A Thankful Heart
By Lisa Bell
I quit. Look at all the things I do. No one appreciates me and frankly, I’m tired of giving and never getting anything in return. Humpf. Let me just stop taking care of everyone and everything and see how much they miss me then. Maybe if I just up and leave, then they’ll appreciate me.
For once, I have a common bond with women all over the world. Surely, other women feel unappreciated, unnoticed, and unloved. Other women sail along in this same boat – or at least a matching one. The holidays approach and I have so many tasks on my to-do list. How will I ever accomplish all of them? An already busy schedule explodes into unachievable and I push myself beyond human limitations.
I really do love the holidays –the preparations and expectations – children coming home and everyone gathering in love and thankfulness for so many blessings. Still, I get so focused on stuff that my heart feels anything but thankful. Now how did that sneak up on me?
Help! Quick! I need a recipe to restore a thankful heart!
First, take a cup of spiritual renewal. As I set priorities and put my time with the Lord at the very top of the shopping list, everything else falls into line. Okay, maybe that one pie never makes the journey from mental conception to the windowsill, but guess what. No one notices.
Next, prepare ahead of time and share the load. I never think about chopping, dicing, and slicing before I actually start creating some wonderful dish. That simple change of behavior relieves mounds of stress on the big day. I can ask for help from whoever dares enter my kitchen, and guests sometimes enjoy bringing their favorite dish. I feel frustrated because no one helps only to realize I never ask. Could that be a dash of pride getting in the way and puffing me up? Hmmm….not a very tasty spice in any dish.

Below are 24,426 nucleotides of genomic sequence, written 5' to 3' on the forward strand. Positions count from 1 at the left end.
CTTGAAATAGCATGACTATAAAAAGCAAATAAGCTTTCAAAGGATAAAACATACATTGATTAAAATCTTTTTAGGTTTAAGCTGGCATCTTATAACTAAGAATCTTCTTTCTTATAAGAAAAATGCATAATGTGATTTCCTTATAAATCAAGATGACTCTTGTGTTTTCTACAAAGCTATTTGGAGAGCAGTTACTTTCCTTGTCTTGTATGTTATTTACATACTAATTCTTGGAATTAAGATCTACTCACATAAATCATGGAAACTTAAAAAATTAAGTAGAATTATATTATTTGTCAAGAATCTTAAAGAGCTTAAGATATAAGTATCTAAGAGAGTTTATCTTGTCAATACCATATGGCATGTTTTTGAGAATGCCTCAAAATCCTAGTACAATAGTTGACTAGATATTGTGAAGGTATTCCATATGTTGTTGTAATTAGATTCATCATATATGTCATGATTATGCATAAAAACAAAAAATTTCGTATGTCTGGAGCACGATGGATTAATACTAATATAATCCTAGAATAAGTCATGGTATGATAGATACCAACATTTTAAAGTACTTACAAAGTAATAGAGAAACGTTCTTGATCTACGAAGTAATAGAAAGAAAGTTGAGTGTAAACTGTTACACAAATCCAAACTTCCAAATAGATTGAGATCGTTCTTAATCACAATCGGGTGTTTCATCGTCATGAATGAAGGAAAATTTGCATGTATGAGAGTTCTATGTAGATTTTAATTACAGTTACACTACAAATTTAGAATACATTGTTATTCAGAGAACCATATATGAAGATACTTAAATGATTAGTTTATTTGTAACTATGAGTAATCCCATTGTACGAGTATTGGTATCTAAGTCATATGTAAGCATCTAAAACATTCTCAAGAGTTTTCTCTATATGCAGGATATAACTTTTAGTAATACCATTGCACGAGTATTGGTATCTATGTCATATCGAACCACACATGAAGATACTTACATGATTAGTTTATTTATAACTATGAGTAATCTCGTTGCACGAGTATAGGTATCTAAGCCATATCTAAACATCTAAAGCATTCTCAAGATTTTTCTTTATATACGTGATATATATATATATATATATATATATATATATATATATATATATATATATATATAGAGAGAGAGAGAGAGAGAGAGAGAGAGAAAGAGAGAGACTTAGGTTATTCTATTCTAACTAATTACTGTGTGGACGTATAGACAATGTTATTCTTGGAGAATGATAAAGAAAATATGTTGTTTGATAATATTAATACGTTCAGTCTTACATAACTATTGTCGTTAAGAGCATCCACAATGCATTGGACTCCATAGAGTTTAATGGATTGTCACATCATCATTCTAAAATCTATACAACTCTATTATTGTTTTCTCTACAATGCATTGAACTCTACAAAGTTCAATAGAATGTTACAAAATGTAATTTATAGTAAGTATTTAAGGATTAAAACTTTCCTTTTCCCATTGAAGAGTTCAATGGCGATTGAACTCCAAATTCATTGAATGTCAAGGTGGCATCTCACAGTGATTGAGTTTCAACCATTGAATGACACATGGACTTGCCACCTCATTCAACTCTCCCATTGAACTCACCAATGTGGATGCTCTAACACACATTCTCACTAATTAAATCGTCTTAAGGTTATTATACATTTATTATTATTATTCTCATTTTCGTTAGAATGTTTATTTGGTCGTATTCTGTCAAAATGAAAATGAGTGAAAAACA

Add simplicity. Small touches – a sprig of parsley or paprika on the deviled eggs – bring a touch of flair without spending hours on elaborate gourmet dishes. In truth, my family’s favorite foods most often are the simplest to prepare. Think outside of the box especially for the other meals of the weekend. Go for light and easy.
Remove the floaters of myself. (Those little unappetizing pieces of me float to the top of a great soup and ruin the ambiance of gourmet cooking.) When my own needs and emotions overtake my thoughts, I lose sight of why I’m going to all this trouble. The resulting selfishness leaves the worst aftertaste and no one wants seconds.
Infuse the mixture with a servant’s heart. Oh, if I can just see that this scrumptious meal is an offering of worship and a delightful opportunity to honor my King by serving others, my attitude changes completely. Praise and worship music played during the arduous preparations keeps my focus on Him and I soon forget that I’m working. Make it all about Him and the little things matter far less.
Finally, eliminate the side of perfectionism. It is highly overrated. My table decorations and food may look beautiful, but if served with grumpiness because some new recipe failed or my pressure cooker exploded from stress, the entire celebration tastes bitter and even the least distinguished palate cringes in disgust.
Serve with thanksgiving to the Creator. Without Him, my efforts belong in the trash heap. As a host, I set the tone for my family and friends. Perhaps I’m unappreciated because I show little appreciation for others and even less for the Lord. Wonder beyond wonders…my thankfulness spills over onto those around me and the tummy pats and moans of fullness tell me all I need to know. They do love me and still deeply appreciate my cooking.